You don’t need to start from scratch to have a more efficient home. Find out how you can boost your home’s environmental credentials with some smart retrofits

Building regulations require today’s new homes to be more eco-friendly than ever before. But if, like most Australians, you’re not living in a freshly constructed home, you’ll need to embrace retrofitting if you want to improve your home’s sustainability.

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“A lot of homeowners are daunted by the word ‘retrofit’,” says Brett McKenzie, CEO of Sustainable, a Queensland building design and construction firm specialising in environmentally friendly modifications.

“They assume it’s going to be an expensive and complicated process, but retrofitting just means updating your home with the technology and materials we have available to us today. It’s making small but effective improvements within the bounds of your existing home’s design.”

Here are three ways you can instantly boost your homes green credentials.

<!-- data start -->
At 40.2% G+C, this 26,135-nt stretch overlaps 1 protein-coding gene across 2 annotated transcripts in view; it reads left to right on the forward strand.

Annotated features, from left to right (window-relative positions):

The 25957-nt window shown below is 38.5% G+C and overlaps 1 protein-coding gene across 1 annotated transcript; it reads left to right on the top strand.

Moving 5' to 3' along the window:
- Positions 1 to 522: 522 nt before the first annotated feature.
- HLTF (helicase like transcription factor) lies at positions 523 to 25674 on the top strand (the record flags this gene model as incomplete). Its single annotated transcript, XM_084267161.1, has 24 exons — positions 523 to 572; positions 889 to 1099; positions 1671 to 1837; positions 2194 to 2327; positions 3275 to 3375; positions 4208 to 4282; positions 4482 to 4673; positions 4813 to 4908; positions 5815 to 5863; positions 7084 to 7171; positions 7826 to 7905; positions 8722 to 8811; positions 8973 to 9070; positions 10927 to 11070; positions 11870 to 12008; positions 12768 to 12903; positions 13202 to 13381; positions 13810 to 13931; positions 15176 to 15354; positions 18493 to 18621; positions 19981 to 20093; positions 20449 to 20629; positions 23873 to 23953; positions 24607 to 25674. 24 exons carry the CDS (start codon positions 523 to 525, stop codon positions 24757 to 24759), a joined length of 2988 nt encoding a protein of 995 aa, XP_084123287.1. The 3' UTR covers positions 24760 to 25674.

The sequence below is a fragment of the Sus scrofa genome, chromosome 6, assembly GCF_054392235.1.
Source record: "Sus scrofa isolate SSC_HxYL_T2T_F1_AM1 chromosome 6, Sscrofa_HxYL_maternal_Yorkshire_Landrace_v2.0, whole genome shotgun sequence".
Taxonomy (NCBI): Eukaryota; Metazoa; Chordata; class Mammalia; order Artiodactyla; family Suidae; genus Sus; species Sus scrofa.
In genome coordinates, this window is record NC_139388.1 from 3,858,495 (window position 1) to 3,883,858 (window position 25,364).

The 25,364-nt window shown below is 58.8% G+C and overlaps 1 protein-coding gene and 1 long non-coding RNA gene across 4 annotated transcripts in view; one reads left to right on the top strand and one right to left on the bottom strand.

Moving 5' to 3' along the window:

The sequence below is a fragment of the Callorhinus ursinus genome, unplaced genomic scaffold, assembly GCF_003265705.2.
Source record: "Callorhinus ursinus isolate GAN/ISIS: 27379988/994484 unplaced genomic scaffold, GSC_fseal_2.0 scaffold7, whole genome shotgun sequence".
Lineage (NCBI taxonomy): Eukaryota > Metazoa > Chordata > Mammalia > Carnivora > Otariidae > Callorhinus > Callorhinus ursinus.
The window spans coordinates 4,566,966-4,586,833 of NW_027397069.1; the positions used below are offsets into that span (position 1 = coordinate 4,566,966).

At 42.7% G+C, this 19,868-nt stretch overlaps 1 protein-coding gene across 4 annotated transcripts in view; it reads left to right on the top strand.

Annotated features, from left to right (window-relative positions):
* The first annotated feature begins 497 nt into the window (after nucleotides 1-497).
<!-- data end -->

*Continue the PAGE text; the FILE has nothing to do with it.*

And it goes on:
1. PASSIVE SOLAR DESIGN

There is no one-size-fits-all answer to the question of what works best to boost sustainability, says Brett, but he believes in improving every home’s passive solar design by exploiting its orientation and ensuring its eaves and exterior shading are up to the job, and facilitating good cross-ventilation.

2. DRAUGHT-PROOFING

Air-leakage prevention is the number-one eco retrofit suggested to homeowners by Nick Mayo, sustainability adviser and owner of Canberra’s Sustainable House.

“It is so important to draught-proof your home. Air gaps around doors, windows, vents and even powerpoints are the cause of so much energy wastage.” He advises choosing quality seals for doors, which cost more but could last up to 30 years.

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3. INSULATION, SOLAR POWER AND HEATING

Insulation is the next thing to check, says Nick. “Get an infrared camera and take pictures of your home’s exterior. Using thermal images, you can determine the amount of heat loss from your walls and roof, and pinpoint exactly where the greatest losses are occurring.”

If you identify major weak spots, blow-in insulation for your walls can be very effective, he adds, noting that rockwool is his preferred material.

Both Brett and Nick agree that putting in photovoltaic panels or a solar hot-water system is a smart sustainability move because they’ll pay for themselves in a couple of years and minimise energy costs after that.

by SARAH PICKET via homestolove.com.au

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